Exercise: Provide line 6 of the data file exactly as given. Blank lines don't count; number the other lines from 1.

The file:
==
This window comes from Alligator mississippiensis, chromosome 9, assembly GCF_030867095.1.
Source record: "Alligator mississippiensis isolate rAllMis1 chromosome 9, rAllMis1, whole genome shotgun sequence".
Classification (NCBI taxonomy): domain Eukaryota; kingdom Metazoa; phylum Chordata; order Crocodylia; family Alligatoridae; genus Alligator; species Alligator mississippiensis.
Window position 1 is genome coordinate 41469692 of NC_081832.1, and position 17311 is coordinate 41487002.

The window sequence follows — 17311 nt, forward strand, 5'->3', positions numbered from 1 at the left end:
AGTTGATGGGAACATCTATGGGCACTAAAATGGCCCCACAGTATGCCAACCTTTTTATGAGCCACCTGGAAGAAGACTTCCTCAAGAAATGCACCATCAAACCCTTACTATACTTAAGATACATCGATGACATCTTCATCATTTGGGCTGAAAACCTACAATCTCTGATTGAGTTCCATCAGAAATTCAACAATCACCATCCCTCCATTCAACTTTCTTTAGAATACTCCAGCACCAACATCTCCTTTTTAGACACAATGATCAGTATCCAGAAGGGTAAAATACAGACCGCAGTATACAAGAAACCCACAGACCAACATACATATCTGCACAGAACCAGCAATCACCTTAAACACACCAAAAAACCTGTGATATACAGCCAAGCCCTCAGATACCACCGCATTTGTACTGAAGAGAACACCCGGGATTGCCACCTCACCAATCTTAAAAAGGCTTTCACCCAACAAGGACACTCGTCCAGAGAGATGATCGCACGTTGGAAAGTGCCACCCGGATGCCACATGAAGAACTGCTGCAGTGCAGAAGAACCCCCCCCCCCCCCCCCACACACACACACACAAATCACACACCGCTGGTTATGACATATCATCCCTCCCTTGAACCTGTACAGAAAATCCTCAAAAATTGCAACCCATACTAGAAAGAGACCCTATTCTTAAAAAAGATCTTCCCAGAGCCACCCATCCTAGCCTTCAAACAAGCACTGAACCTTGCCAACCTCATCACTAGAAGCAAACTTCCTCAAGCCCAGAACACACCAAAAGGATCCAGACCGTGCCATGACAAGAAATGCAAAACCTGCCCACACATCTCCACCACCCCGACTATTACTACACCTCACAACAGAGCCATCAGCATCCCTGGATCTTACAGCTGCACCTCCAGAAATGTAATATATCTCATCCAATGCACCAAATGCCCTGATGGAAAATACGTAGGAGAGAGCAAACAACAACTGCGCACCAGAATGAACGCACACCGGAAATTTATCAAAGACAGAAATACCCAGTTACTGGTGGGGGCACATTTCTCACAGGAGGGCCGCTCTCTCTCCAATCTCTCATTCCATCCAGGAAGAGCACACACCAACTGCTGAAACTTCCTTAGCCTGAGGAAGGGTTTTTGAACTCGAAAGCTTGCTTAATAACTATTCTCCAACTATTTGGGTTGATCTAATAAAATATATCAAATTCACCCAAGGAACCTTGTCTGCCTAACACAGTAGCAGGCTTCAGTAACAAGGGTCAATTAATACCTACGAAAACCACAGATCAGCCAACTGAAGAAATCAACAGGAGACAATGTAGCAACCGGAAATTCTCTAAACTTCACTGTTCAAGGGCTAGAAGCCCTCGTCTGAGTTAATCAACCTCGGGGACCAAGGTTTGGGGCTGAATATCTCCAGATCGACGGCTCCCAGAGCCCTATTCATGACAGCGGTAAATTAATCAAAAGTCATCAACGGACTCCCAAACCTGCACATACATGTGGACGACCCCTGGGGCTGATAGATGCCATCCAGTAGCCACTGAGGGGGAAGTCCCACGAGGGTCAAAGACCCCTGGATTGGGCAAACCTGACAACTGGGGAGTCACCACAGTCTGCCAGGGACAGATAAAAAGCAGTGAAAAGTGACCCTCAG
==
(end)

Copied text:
AGTTGATGGGAACATCTATGGGCACTAAAATGGCCCCACAGTATGCCAACCTTTTTATGAGCCACCTGGAAGAAGACTTCCTCAAGAAATGCACCATCAAACCCTTACTATACTTAAGATACATCGATGACATCTTCATCATTTGGGCTGAAAACCTACAATCTCTGATTGAGTTCCATCAGAAATTCAACAATCACCATCCCTCCATTCAACTTTCTTTAGAATACTCCAGCACCAACATCTCCTTTTTAGACACAATGATCAGTATCCAGAAGGGTAAAATACAGACCGCAGTATACAAGAAACCCACAGACCAACATACATATCTGCACAGAACCAGCAATCACCTTAAACACACCAAAAAACCTGTGATATACAGCCAAGCCCTCAGATACCACCGCATTTGTACTGAAGAGAACACCCGGGATTGCCACCTCACCAATCTTAAAAAGGCTTTCACCCAACAAGGACACTCGTCCAGAGAGATGATCGCACGTTGGAAAGTGCCACCCGGATGCCACATGAAGAACTGCTGCAGTGCAGAAGAACCCCCCCCCCCCCCCCCACACACACACACACAAATCACACACCGCTGGTTATGACATATCATCCCTCCCTTGAACCTGTACAGAAAATCCTCAAAAATTGCAACCCATACTAGAAAGAGACCCTATTCTTAAAAAAGATCTTCCCAGAGCCACCCATCCTAGCCTTCAAACAAGCACTGAACCTTGCCAACCTCATCACTAGAAGCAAACTTCCTCAAGCCCAGAACACACCAAAAGGATCCAGACCGTGCCATGACAAGAAATGCAAAACCTGCCCACACATCTCCACCACCCCGACTATTACTACACCTCACAACAGAGCCATCAGCATCCCTGGATCTTACAGCTGCACCTCCAGAAATGTAATATATCTCATCCAATGCACCAAATGCCCTGATGGAAAATACGTAGGAGAGAGCAAACAACAACTGCGCACCAGAATGAACGCACACCGGAAATTTATCAAAGACAGAAATACCCAGTTACTGGTGGGGGCACATTTCTCACAGGAGGGCCGCTCTCTCTCCAATCTCTCATTCCATCCAGGAAGAGCACACACCAACTGCTGAAACTTCCTTAGCCTGAGGAAGGGTTTTTGAACTCGAAAGCTTGCTTAATAACTATTCTCCAACTATTTGGGTTGATCTAATAAAATATATCAAATTCACCCAAGGAACCTTGTCTGCCTAACACAGTAGCAGGCTTCAGTAACAAGGGTCAATTAATACCTACGAAAACCACAGATCAGCCAACTGAAGAAATCAACAGGAGACAATGTAGCAACCGGAAATTCTCTAAACTTCACTGTTCAAGGGCTAGAAGCCCTCGTCTGAGTTAATCAACCTCGGGGACCAAGGTTTGGGGCTGAATATCTCCAGATCGACGGCTCCCAGAGCCCTATTCATGACAGCGGTAAATTAATCAAAAGTCATCAACGGACTCCCAAACCTGCACATACATGTGGACGACCCCTGGGGCTGATAGATGCCATCCAGTAGCCACTGAGGGGGAAGTCCCACGAGGGTCAAAGACCCCTGGATTGGGCAAACCTGACAACTGGGGAGTCACCACAGTCTGCCAGGGACAGATAAAAAGCAGTGAAAAGTGACCCTCAG